10. Current State legislation is not effective

  11. The Anti-Discrimination Board of NSW has found that existing State legislation does not effectively protect intersex people. The legislation in four States uses wording nearly identical with the proposed federal legislation.
    We are unable to provide any evidence of successful cases brought under State laws anywhere in Australia as such cases simply can’t exist. Intersex people have, on more than three occasions in the last three years, attempted to use the provisions on indeterminate sex to bring a case. On all occasions applications were rejected on the basis that the issues were physical anatomical differences not gender identity. State anti-discrimination boards do not publish detailed data from point of contact.
  12. The Tasmanian model

  13. The current standard in State and Territory law is expected to shift in the near future, with an intersex-inclusive Tasmanian Anti-Discrimination Amendment Bill (No. 45 of 2012). This bill may pass before the first reading of federal legislation, at which point it would no longer claim to match the highest standard in State and Territory legislation.
    If the Tasmanian bill does not progress to early implementation, for any reason, it still provides an important benchmark as a professionally-drafted bill that effectively includes intersex as a protected category.
  14. Including intersex explicitly as a separate category in a current Tasmanian Anti- Discrimination Amendment Bill (No. 45 of 2012) has not been controversial. Inclusion of intersex as a separate protected category received bipartisan support during the bill’s second reading.
  15. Religious exemptions

  16. The proposed religious exemptions provide us with major grounds for concern. The application of a religious exemption to any group with distinct biological characteristics is a weighty undertaking. It should not occur by misconstruing intersex as a gender identity, particularly where exemptions could impact on children’s access to education, and on healthcare.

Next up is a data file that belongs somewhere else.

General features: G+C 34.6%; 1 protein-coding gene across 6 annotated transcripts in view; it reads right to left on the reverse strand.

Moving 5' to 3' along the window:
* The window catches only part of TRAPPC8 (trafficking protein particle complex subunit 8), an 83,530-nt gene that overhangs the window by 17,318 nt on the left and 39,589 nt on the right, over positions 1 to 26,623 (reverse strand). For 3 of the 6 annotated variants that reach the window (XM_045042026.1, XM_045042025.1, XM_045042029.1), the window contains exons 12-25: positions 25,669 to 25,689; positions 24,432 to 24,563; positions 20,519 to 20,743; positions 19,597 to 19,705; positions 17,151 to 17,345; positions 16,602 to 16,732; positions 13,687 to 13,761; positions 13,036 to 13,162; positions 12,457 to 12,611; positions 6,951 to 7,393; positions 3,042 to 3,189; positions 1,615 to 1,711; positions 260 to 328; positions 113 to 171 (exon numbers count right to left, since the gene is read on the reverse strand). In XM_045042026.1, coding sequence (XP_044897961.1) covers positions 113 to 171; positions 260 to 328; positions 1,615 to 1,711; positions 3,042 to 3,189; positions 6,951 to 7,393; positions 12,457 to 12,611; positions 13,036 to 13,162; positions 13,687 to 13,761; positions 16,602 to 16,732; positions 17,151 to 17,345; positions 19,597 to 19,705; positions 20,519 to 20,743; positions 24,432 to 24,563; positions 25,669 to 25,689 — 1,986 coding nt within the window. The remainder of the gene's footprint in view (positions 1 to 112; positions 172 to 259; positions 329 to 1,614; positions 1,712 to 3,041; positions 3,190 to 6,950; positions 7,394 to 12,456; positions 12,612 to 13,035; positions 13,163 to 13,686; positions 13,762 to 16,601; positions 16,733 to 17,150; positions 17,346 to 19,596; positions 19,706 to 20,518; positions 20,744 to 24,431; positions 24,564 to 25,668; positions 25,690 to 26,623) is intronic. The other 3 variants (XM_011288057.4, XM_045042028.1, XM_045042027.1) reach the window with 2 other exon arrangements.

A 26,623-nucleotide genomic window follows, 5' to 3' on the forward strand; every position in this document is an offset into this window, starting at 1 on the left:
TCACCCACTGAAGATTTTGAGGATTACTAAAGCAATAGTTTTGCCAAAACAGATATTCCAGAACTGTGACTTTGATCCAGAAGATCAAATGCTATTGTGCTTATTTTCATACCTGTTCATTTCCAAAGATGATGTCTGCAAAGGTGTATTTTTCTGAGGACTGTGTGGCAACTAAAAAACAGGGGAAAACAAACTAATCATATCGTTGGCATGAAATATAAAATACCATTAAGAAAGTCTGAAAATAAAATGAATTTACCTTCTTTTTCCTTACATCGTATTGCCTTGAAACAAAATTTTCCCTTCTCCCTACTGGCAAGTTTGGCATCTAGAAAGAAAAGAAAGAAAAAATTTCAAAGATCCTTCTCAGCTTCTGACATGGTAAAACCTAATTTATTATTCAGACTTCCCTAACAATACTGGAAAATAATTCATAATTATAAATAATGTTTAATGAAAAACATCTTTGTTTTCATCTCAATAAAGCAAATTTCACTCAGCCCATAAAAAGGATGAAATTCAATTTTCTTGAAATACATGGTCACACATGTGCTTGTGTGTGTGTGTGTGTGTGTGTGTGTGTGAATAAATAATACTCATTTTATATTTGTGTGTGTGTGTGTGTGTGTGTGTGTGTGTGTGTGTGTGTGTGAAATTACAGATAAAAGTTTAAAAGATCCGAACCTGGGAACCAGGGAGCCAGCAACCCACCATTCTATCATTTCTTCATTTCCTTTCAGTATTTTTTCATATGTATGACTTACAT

Proposals for federal anti-discrimination legislation

  1. Intersex should be defined and listed as a protected attribute separate to Gender Identity. Intersex is a matter of biological sex characteristics, not a gender identity.
  2. Gender Identity should be defined inclusively. Gender identity should protect all binary and non-binary gender identities, including culturally-specific genders, and not only those that are considered mainstream. It should also protect on the basis of gender expression. We do not believe that inclusion of all gender identities would have any new regulatory impact.
  3. “On a genuine basis” should be omitted. This criterion is not applied to other protected categories; selective application would contradict provisions to protect people on the basis of their actual or perceived membership of a protected category.
  4. The definition of intersex in the Tasmanian 2012 Anti-Discrimination Amendment Bill should be inserted: The definition of intersex is independent of a definition of gender identity. We do not believe that inclusion of intersex as a discrete category would have any new regulatory impact.
  5. Intersex should not be subject to religious exemptions. The application of a religious exemption to any group with distinct biological characteristics is a weighty undertaking. It should not occur by misconstruing intersex as a gender identity. We do not believe it is appropriate to grant religious exemptions that could impact intersex children attending school.

Links to the submission

The submission can be found on the Senate Committee webpage as submission number 12.

More information